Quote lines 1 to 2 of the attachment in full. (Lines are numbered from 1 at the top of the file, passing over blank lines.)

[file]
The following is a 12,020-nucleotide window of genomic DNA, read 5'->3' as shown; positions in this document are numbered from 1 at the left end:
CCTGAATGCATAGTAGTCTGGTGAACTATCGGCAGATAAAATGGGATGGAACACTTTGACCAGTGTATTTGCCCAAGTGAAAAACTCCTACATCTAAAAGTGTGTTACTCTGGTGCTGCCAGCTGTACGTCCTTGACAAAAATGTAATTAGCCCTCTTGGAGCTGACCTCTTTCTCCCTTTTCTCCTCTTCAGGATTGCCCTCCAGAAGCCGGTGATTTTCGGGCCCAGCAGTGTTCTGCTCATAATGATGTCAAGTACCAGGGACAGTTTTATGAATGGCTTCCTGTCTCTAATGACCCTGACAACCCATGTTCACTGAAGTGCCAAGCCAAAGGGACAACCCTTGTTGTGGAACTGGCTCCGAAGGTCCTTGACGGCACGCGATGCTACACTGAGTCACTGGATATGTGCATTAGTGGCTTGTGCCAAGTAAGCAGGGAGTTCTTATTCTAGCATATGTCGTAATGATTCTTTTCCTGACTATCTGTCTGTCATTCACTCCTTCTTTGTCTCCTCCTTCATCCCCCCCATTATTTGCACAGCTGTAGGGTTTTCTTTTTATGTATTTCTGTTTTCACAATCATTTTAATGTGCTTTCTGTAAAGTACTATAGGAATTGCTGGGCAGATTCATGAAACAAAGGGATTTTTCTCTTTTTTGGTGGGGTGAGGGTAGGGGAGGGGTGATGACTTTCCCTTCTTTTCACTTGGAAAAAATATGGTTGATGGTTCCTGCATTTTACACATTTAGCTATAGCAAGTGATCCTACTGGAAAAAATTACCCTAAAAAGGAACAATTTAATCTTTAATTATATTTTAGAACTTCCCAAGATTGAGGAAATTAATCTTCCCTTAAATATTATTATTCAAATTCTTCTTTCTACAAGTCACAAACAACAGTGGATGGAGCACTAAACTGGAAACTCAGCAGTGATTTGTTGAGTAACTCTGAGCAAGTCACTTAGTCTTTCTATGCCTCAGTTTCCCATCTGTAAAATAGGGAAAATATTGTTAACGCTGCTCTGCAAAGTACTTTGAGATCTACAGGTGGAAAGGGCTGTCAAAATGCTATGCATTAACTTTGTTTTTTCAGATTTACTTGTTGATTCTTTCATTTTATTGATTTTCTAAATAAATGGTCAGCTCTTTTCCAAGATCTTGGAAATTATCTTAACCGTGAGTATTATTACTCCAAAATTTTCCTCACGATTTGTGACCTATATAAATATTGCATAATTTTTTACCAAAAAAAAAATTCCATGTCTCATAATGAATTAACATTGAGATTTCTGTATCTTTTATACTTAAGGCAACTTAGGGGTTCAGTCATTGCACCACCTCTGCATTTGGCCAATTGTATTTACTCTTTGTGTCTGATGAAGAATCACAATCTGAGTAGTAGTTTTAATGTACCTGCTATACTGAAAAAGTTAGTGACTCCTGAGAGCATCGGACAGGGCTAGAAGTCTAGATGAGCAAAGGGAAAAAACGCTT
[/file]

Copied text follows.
The following is a 12,020-nucleotide window of genomic DNA, read 5'->3' as shown; positions in this document are numbered from 1 at the left end:
CCTGAATGCATAGTAGTCTGGTGAACTATCGGCAGATAAAATGGGATGGAACACTTTGACCAGTGTATTTGCCCAAGTGAAAAACTCCTACATCTAAAAGTGTGTTACTCTGGTGCTGCCAGCTGTACGTCCTTGACAAAAATGTAATTAGCCCTCTTGGAGCTGACCTCTTTCTCCCTTTTCTCCTCTTCAGGATTGCCCTCCAGAAGCCGGTGATTTTCGGGCCCAGCAGTGTTCTGCTCATAATGATGTCAAGTACCAGGGACAGTTTTATGAATGGCTTCCTGTCTCTAATGACCCTGACAACCCATGTTCACTGAAGTGCCAAGCCAAAGGGACAACCCTTGTTGTGGAACTGGCTCCGAAGGTCCTTGACGGCACGCGATGCTACACTGAGTCACTGGATATGTGCATTAGTGGCTTGTGCCAAGTAAGCAGGGAGTTCTTATTCTAGCATATGTCGTAATGATTCTTTTCCTGACTATCTGTCTGTCATTCACTCCTTCTTTGTCTCCTCCTTCATCCCCCCCATTATTTGCACAGCTGTAGGGTTTTCTTTTTATGTATTTCTGTTTTCACAATCATTTTAATGTGCTTTCTGTAAAGTACTATAGGAATTGCTGGGCAGATTCATGAAACAAAGGGATTTTTCTCTTTTTTGGTGGGGTGAGGGTAGGGGAGGGGTGATGACTTTCCCTTCTTTTCACTTGGAAAAAATATGGTTGATGGTTCCTGCATTTTACACATTTAGCTATAGCAAGTGATCCTACTGGAAAAAATTACCCTAAAAAGGAACAATTTAATCTTTAATTATATTTTAGAACTTCCCAAGATTGAGGAAATTAATCTTCCCTTAAATATTATTATTCAAATTCTTCTTTCTACAAGTCACAAACAACAGTGGATGGAGCACTAAACTGGAAACTCAGCAGTGATTTGTTGAGTAACTCTGAGCAAGTCACTTAGTCTTTCTATGCCTCAGTTTCCCATCTGTAAAATAGGGAAAATATTGTTAACGCTGCTCTGCAAAGTACTTTGAGATCTACAGGTGGAAAGGGCTGTCAAAATGCTATGCATTAACTTTGTTTTTTCAGATTTACTTGTTGATTCTTTCATTTTATTGATTTTCTAAATAAATGGTCAGCTCTTTTCCAAGATCTTGGAAATTATCTTAACCGTGAGTATTATTACTCCAAAATTTTCCTCACGATTTGTGACCTATATAAATATTGCATAATTTTTTACCAAAAAAAAAATTCCATGTCTCATAATGAATTAACATTGAGATTTCTGTATCTTTTATACTTAAGGCAACTTAGGGGTTCAGTCATTGCACCACCTCTGCATTTGGCCAATTGTATTTACTCTTTGTGTCTGATGAAGAATCACAATCTGAGTAGTAGTTTTAATGTACCTGCTATACTGAAAAAGTTAGTGACTCCTGAGAGCATCGGACAGGGCTAGAAGTCTAGATGAGCAAAGGGAAAAAACGCTT